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ExtraTorrent.cc > Articles > Music Group Wants Australian ISPs to Spy on Customers

Music Group Wants Australian ISPs to Spy on Customers

Music Group Wants Australian ISPs to Spy on Customers

Added: Thursday, March 26th, 2015
Category: Bit Torrent Freedom > The Right To Share
Tags:ET, p2p, Torrent, Piracy, Peer To Peer, Network, Hackers, Internet, BitTorrent, Google, utorrent, bitcomet, extratorrent, www.extratorrent.cc, 2015
The music industry seems to present a set of draconian measures in Australia: the ISPs are required not only to spy on their customers, but also to proactively block access to infringing material and portals. The local government warned Internet service providers that they had to solve the problem of Internet piracy or face a legislative response.

spy.th.jpg


Back in February, broadband providers in cooperation with copyright owners tabled a draft code. The code centered on a “three-strikes” regime to address P2P file-sharers using such tools as BitTorrent.

In response, the entertainment industry appreciates the proposals, but suggests boosting them. First of all, it wants all Internet subscribers to be subjected to the graduated response scheme – not only residential customers. Apparently, this requirement can cause problems for businesses and providers of public Wi-Fi.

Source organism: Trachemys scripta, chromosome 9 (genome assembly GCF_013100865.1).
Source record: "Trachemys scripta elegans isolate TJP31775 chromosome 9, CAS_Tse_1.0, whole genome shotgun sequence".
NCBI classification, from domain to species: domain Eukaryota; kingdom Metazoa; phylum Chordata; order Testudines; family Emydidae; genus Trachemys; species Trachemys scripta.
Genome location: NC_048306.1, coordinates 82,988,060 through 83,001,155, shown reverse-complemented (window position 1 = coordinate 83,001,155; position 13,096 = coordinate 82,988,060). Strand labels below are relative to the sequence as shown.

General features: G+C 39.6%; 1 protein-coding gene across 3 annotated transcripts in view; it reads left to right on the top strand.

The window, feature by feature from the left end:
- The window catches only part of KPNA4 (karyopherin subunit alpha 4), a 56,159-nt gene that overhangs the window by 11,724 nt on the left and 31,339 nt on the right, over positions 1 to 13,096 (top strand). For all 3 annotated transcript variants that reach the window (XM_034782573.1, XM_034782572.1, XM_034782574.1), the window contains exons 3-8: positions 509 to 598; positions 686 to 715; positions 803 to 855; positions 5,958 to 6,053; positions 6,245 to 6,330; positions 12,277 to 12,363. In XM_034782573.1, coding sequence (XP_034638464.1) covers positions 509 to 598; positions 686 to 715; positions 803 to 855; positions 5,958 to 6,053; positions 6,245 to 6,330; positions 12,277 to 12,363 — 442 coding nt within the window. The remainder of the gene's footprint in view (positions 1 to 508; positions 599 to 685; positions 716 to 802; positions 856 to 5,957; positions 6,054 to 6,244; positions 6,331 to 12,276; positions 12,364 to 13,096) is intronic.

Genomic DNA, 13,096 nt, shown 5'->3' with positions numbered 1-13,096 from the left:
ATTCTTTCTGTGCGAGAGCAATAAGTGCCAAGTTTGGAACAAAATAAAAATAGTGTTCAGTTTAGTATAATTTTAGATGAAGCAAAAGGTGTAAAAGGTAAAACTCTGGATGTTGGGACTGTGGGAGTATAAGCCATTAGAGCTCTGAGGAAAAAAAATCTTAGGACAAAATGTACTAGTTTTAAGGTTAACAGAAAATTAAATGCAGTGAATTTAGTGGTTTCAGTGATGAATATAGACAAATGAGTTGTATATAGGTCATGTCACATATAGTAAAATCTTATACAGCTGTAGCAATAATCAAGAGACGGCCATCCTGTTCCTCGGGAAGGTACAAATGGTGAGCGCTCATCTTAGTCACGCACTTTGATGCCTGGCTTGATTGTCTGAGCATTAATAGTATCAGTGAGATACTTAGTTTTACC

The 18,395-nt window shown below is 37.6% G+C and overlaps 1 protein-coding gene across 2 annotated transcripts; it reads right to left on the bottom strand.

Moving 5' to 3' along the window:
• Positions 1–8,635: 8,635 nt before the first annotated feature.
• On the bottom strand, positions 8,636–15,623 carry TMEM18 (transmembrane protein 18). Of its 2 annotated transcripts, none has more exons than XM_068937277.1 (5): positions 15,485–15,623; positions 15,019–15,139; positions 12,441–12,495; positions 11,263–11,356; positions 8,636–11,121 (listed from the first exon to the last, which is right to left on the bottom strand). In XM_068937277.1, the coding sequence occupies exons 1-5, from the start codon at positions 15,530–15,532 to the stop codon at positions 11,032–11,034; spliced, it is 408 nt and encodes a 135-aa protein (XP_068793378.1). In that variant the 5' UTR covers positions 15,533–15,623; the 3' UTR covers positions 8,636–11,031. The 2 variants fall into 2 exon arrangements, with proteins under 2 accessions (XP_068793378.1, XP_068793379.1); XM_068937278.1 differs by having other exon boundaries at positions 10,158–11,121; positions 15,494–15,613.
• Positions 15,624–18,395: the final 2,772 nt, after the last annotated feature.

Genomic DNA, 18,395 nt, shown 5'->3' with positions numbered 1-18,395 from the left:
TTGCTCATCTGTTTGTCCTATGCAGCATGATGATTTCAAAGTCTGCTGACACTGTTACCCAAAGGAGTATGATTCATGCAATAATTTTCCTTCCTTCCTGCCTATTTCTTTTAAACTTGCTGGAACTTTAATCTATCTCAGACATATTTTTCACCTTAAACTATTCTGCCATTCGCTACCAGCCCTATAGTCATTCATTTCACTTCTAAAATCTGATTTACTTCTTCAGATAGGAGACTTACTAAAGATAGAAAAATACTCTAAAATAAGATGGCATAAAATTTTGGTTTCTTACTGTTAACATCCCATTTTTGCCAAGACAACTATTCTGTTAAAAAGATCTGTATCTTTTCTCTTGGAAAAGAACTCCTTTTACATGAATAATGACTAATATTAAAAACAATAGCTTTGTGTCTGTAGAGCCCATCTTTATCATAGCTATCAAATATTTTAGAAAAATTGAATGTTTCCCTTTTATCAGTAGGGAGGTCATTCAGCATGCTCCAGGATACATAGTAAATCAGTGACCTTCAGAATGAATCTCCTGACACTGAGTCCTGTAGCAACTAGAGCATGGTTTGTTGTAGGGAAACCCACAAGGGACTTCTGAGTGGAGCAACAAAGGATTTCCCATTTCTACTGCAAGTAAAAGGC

Secondly, the copyright owners claim that the draft code requires them to monitor file-sharers online, which is a common practice worldwide for a “three-strikes” system. However, they want the Code to make ISPs monitor their own subscribers by their own means and filtering techniques.

And this is not all. The ISPs are not only required to be pro-active when it comes to monitoring and warning subscribers, the music groups also want them to use technology to actively block access to infringing material on other levels. In other words, after being told by a copyright owner that specific content is infringing, broadband providers will have to use filtering technology to stop its customers from sharing that content. This may appear difficult if not impossible.

Thanks to TorrentFreak for providing the source of the article.


By:
SaM
Mar 26th, 2015

Posted by: 
SaM